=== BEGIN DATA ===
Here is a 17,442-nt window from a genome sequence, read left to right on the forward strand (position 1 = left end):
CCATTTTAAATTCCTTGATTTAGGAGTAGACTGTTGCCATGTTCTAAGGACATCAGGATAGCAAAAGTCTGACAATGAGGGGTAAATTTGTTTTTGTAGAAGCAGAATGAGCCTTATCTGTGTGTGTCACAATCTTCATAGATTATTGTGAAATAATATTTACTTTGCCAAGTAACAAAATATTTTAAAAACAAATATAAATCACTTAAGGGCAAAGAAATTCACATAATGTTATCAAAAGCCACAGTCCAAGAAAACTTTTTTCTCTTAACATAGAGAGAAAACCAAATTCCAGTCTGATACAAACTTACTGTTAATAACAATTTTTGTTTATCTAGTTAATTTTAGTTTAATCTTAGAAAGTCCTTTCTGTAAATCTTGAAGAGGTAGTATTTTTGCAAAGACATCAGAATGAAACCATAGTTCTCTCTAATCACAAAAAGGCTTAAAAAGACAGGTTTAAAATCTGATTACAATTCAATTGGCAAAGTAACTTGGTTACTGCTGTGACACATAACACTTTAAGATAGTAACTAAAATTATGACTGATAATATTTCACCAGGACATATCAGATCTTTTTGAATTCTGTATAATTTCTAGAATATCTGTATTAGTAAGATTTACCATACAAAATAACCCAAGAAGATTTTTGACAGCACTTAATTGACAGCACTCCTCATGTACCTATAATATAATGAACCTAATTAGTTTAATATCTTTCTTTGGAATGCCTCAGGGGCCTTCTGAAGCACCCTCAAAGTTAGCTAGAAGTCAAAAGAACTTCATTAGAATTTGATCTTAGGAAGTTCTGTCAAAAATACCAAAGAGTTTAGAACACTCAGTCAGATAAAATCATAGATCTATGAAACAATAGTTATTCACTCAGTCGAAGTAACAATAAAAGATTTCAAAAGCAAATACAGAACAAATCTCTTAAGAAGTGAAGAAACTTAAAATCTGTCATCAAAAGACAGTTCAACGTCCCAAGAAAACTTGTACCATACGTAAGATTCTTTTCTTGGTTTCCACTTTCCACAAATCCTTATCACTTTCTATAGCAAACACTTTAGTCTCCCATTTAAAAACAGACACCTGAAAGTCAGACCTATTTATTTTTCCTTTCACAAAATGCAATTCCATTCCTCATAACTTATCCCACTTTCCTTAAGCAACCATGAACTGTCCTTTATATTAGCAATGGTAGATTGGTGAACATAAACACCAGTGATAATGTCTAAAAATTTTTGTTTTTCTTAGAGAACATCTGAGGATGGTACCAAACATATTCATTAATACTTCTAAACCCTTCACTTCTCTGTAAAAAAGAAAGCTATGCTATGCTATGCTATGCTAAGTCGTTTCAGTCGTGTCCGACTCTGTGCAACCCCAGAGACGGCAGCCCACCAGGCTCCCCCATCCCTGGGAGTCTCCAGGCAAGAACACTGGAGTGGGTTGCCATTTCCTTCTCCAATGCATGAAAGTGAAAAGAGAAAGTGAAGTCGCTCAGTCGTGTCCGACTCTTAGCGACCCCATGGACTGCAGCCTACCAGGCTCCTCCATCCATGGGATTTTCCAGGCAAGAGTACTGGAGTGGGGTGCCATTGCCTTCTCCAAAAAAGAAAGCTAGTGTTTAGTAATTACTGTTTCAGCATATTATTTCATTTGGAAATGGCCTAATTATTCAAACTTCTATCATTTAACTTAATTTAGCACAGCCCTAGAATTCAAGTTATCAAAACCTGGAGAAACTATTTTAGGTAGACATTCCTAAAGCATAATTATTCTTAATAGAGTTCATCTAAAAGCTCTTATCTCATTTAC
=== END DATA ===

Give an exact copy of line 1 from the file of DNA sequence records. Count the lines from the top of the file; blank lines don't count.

Here is a 17,442-nt window from a genome sequence, read left to right on the forward strand (position 1 = left end):